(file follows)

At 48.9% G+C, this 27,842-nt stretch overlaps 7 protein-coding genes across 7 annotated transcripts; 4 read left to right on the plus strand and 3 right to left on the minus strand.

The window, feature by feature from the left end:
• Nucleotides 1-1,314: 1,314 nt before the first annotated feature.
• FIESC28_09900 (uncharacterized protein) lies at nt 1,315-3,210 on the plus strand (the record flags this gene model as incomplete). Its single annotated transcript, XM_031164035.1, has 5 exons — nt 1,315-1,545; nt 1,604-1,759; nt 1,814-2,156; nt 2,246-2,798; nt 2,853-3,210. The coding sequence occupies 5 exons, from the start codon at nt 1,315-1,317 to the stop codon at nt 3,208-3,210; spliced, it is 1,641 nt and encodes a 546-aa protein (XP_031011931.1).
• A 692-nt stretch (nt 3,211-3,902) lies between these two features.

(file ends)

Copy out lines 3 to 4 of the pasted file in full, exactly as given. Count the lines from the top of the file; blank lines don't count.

• Nucleotides 1-1,314: 1,314 nt before the first annotated feature.
• FIESC28_09900 (uncharacterized protein) lies at nt 1,315-3,210 on the plus strand (the record flags this gene model as incomplete). Its single annotated transcript, XM_031164035.1, has 5 exons — nt 1,315-1,545; nt 1,604-1,759; nt 1,814-2,156; nt 2,246-2,798; nt 2,853-3,210. The coding sequence occupies 5 exons, from the start codon at nt 1,315-1,317 to the stop codon at nt 3,208-3,210; spliced, it is 1,641 nt and encodes a 546-aa protein (XP_031011931.1).